Cyclamen Hederifolium from Willows NurseryCultural Advice
Ideally, when planting out, choose a location sheltered by trees and shrubs. Most species of Cyclamen need shelter from the wind and driving rain and also shade in varying degrees – although Cyclamen Hederifolium is more forgiving in this respect than the other varieties, however, well-drained soil is essential !
If, like us, you have heavy soil, then ‘open up’ the soil structure by adding small gravel (up to 6 mm) and sharp sand, which will also serve to raise the soil level
which will be beneficial for drainage – the most important thing to remember
when siting and planting Cyclamen is that the plants will most definitely not thrive
in waterlogged conditions. A small amount of peat or leaf-mould may also be beneficial .
After perhaps 3 years the corms will need to be at least 1 ft apart if grown as a block. Until then they may be planted closer if you wish and when they need to be more widely separated they should be transplanted in early summer, when dormant, to a more suitable spacing.
Plant Hederifolium so that the top of the corms are approximately ½” inch below the surface, covering all growth loosely except open leaves, open flowers and seed pods (which look like coiled springs and ripen and burst during the summer).
During late spring/early summer most varieties are in dormancy and may not show any ‘top’ growth. Care needs to be taken with Hederifolium at this stage due to the unusual pattern of root growth – you should plant the corm with smooth side DOWN and with the roots laid horizontally.
In nature the entire genus originates from a large area centred on the Mediterranean. Although some may be found at sea level, most grow in mountainous regions, and can be treated as alpines. Due to their places of origin, cyclamen actually thrive under shrubs and trees where little else will grow because of the shady, dry summer conditions, which makes them a valuable addition for any garden with such ‘problem spots’.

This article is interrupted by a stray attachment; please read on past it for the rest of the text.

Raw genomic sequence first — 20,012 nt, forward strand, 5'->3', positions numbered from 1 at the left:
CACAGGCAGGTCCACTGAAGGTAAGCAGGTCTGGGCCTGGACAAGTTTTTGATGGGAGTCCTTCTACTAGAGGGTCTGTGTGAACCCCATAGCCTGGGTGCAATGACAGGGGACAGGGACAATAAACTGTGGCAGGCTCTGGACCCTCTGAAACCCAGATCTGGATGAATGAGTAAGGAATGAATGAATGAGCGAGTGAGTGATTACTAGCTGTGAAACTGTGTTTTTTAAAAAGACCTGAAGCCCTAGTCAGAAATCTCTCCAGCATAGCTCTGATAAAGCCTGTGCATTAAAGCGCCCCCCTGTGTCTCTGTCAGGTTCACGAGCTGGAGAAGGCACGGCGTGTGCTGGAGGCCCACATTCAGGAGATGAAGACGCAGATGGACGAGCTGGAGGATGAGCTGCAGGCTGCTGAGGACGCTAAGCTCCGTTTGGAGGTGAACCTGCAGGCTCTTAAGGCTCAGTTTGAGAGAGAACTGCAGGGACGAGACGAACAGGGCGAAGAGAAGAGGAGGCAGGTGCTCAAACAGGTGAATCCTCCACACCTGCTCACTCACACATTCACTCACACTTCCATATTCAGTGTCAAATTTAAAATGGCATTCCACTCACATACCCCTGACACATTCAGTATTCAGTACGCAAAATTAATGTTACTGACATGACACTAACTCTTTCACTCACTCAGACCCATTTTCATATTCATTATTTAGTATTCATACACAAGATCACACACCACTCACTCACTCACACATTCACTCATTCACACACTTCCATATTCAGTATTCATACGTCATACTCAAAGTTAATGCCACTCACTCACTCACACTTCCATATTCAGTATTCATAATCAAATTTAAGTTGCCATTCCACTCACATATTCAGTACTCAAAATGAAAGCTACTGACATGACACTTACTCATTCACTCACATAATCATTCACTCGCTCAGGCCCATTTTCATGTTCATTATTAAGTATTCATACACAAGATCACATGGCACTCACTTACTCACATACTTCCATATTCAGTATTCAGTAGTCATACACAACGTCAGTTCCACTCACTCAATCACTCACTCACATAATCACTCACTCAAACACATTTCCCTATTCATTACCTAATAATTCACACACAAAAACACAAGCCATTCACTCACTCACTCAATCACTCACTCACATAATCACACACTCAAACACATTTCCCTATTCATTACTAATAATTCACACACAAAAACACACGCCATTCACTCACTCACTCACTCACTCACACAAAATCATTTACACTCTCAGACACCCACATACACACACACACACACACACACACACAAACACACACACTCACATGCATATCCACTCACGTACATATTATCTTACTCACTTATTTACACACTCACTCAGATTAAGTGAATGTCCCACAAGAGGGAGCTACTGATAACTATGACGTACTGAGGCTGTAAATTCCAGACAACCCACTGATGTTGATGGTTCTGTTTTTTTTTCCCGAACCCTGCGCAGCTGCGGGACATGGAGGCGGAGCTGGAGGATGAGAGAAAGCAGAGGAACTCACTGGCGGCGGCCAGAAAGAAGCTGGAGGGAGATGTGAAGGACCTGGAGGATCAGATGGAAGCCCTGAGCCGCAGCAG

When established, Hederifolium will slowly spread by self-sowing. However, individual plants can live for more than 100 years, the corms becoming very large – you can expect ‘happy’ corms to reach ‘dinner plate’ size in about 10 years.
Dormant Cyclamen Hederifolium Corms :
The Hederifolium corm on the left is upside down – showing the smooth rootless underside which should be planted downwards.
The Hederifolium corm on the right is the right way up.
Seed pods :
These are formed after flowering, the stems looking like coiled springs, and the pods will ripen in the following
summer (July/August) These can be gathered when the pods go soft, and sown to produce flowering corms in about 3 years.
They germinate readily a few months after sowing – given the right conditions. Conditions must be right though, or you
will get nothing, so perhaps a better way is to let them self-sow and transplant as necessary.
In this photograph, you can see a recently set flower having shed it’s petals and coiling down to start the formation of a seed pod.
This Hederifolium corm is about 10 years old.
The photograph was taken in June when the leaves had all
died back, and the corm was dormant with the seed pods
due to ripen in July/August.
Each seed pod represents a flower from the previous autumn
that set seed, and each pod will contain at least 30 seeds !
Please note : If you are unable to plant your cyclamen outside immediately upon receipt,
please store them temporarily in a tray of soil or compost, covering the the top of the corms and all growth loosely – except open leaves, open flowers and seed pods – and keep damp.
Finally – Our cyclamen are not grown quickly and may be smaller than others you have seen.
Ours are hard and tough, (feel them!), and are best prepared to survive the move.